Genomic Health’s Oncotype DX Colon Cancer Test Proven Cost-Effective by Mayo Clinic Study

Genomic Health’s Oncotype DX Colon Cancer Test Proven Cost-Effective by Mayo Clinic Study

Oncotype DX Colon Cancer TestGenomic Health, a provider of genomic-based diagnostic tests for treatment of early stage cancer, revealed positive results of a health economic study that demonstrates the direct reduction of medical costs and improvement of quality of life of the use of the Oncotype DX colon cancer test. The conclusions of the analysis conducted at the Mayo Clinic Cancer Research Consortium, suggesting that the tests enables patients to avoid side effects of unnecessary treatment, were published at the PharmacoEconomics journal.

“By providing quantitative information which has not been available with conventional measures, as demonstrated in this analysis, the Oncotype DX colon cancer test is likely to lead to both savings in direct medical costs and improved patient well-being,” announced the chair of the division of Medical Oncology at the Mayo Clinic, in Rochester, Minnesota, Steven Alberts, M.D., talking about the first multi-gene expression test created to evaluate the risk of recurrence of colon cancer in patients with stage II and III of disease.

Physicians at the Mayo Clinic Cancer Research Consortium examined 141 patients from 17 sites, in order to understand the effects of the Oncotype DX test to identify stage II colon cancer, in patients with low risk of recurrence, who might be candidates for a chemotherapy treatment. The recommendations for adjuvant chemotherapy in patients with low risk of recurrence decreased by 22 percent, when the physicians analyzed the recurrence score results of the Oncotype DX test. By preventing unnecessary treatment, the direct medical care cost reduction was calculated in about $1,000 per patient.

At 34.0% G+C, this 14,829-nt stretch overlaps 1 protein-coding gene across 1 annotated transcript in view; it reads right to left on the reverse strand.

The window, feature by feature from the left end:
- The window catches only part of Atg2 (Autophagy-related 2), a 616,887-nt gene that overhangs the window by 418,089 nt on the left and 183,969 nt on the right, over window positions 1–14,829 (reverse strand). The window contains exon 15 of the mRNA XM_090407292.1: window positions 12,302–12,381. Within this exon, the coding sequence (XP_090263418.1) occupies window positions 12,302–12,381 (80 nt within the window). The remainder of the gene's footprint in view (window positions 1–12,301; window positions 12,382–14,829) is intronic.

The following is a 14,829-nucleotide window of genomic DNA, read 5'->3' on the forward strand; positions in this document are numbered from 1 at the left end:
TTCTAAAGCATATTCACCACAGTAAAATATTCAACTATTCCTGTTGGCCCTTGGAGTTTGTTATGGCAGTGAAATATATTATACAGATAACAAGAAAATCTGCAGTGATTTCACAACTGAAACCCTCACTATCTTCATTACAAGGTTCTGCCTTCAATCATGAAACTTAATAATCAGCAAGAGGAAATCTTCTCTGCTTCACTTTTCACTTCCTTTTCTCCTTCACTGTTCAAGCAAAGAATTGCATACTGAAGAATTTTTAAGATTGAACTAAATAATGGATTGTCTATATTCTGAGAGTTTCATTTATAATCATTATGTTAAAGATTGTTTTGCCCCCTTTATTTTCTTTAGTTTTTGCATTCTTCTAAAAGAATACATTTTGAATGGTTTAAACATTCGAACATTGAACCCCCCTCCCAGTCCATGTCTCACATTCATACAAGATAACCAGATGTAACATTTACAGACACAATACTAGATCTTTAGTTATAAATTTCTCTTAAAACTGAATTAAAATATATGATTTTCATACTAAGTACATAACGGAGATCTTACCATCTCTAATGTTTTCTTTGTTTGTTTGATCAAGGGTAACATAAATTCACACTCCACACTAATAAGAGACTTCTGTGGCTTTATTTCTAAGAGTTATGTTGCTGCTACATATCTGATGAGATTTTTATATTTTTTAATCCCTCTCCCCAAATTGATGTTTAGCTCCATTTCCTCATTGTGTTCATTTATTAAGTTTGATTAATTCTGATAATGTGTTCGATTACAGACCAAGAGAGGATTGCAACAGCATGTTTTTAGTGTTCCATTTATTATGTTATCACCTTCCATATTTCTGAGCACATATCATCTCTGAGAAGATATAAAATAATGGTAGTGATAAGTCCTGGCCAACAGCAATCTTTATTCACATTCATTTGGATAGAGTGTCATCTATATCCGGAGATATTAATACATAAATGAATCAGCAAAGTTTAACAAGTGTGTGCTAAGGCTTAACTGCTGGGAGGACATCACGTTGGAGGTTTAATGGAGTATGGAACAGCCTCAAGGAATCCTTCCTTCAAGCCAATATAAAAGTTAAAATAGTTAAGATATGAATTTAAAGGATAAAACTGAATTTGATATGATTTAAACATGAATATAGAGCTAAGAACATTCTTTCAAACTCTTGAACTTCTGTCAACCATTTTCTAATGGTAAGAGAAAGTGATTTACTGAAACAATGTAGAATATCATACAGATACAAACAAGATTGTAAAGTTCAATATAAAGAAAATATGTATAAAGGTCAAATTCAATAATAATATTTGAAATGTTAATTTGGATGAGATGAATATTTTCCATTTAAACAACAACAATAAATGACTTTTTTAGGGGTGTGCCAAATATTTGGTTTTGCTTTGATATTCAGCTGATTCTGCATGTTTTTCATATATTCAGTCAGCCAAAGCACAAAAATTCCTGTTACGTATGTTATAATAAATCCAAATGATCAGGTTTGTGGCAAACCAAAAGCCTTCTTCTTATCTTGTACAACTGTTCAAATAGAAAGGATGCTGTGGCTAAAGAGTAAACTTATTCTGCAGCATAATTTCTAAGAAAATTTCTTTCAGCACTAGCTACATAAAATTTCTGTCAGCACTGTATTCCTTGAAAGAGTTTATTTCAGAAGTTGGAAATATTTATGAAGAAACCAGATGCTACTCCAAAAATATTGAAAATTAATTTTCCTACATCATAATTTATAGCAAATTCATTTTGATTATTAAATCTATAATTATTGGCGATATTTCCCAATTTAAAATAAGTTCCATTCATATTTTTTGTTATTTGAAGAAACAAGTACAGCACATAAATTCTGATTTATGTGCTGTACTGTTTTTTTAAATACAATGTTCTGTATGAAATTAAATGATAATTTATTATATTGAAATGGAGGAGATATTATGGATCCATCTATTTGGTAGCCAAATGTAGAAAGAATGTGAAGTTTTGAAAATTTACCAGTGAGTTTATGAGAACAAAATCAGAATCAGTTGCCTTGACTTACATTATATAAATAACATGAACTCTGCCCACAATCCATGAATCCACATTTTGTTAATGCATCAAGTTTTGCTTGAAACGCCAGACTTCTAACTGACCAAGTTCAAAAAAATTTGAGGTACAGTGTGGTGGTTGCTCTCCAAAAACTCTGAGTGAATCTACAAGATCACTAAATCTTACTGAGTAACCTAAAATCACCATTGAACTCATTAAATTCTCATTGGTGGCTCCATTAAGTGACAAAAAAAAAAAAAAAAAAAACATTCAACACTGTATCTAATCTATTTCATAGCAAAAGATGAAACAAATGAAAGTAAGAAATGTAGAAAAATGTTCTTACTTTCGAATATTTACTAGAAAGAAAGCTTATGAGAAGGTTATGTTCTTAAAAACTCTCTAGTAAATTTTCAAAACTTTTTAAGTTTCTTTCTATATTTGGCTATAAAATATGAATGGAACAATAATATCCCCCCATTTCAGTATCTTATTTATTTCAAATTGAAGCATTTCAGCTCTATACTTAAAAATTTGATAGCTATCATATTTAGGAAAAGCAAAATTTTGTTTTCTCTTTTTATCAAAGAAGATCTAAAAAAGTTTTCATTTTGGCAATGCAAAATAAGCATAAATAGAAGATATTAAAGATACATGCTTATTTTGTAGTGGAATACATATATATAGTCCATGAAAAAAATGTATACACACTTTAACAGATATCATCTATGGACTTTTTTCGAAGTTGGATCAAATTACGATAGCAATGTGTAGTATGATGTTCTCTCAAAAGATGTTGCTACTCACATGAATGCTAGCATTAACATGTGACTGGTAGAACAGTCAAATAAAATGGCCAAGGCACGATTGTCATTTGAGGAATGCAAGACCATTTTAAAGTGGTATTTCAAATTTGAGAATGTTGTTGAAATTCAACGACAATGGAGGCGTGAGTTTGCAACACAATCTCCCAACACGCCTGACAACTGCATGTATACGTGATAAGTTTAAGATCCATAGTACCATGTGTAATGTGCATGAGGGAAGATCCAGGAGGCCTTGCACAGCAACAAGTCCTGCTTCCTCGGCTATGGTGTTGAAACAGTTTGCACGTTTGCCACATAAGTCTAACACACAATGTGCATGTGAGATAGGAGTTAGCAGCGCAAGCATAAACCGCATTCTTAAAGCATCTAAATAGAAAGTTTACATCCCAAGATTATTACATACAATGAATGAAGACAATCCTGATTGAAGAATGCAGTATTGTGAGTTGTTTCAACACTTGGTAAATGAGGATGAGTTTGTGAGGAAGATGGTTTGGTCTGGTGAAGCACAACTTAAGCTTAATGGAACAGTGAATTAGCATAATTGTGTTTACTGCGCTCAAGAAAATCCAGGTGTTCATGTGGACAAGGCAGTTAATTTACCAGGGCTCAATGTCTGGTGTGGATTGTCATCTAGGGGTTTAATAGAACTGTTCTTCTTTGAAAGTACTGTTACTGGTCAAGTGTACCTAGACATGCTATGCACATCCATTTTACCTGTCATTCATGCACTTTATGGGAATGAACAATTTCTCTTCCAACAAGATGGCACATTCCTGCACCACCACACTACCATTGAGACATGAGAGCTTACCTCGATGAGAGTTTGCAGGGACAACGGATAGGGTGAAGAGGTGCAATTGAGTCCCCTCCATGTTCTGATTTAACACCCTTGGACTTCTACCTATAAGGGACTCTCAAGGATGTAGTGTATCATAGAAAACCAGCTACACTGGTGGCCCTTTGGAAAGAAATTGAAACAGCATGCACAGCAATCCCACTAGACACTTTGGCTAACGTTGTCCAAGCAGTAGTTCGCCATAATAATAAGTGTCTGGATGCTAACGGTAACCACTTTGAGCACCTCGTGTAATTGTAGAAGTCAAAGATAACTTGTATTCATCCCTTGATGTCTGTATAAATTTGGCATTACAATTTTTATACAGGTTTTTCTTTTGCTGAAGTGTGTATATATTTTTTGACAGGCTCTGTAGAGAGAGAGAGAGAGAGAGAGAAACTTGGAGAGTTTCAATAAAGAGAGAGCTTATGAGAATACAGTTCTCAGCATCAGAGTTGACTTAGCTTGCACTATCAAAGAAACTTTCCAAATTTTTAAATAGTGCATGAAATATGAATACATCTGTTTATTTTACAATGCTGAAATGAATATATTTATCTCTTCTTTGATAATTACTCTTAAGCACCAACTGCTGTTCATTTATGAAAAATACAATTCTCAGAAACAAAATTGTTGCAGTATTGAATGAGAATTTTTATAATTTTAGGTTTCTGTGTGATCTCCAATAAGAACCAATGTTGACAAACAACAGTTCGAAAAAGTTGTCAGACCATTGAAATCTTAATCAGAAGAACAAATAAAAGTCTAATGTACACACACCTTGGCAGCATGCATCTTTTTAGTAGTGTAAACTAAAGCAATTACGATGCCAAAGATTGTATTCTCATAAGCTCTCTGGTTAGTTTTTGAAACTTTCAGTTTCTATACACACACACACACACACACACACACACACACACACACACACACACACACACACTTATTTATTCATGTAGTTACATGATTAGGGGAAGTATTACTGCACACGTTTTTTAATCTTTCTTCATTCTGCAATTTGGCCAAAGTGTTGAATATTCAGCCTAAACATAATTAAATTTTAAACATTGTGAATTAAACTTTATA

“By enabling a more individualized approach to my patients’ treatment, the test not only saves health care dollars but also improves their well-being and can prevent individual non-direct costs associated with potentially unnecessary treatment, related time away from work and increased household care needs. This trial is an important landmark highlighting the advantages of individualized care in terms of treatment benefit, toxicity and cost,” explained the gastrointestinal oncologist, from 21st Century Oncology, in Jacksonville, Florida, George Kim, M.D.

“This publication highlights the important role of the Oncotype DX colon cancer test in delivering personalized medicine to the modern paradigm for cancer care,”  he said, since the health economic study of the Oncotype DX colon cancer test was the one to be conducted in clinical practice. Before this analysis, a 2012 separate modeling study demonstrated that the test was able to reduce health care costs and improve clinical outcomes when used in stage II colon cancer patients.

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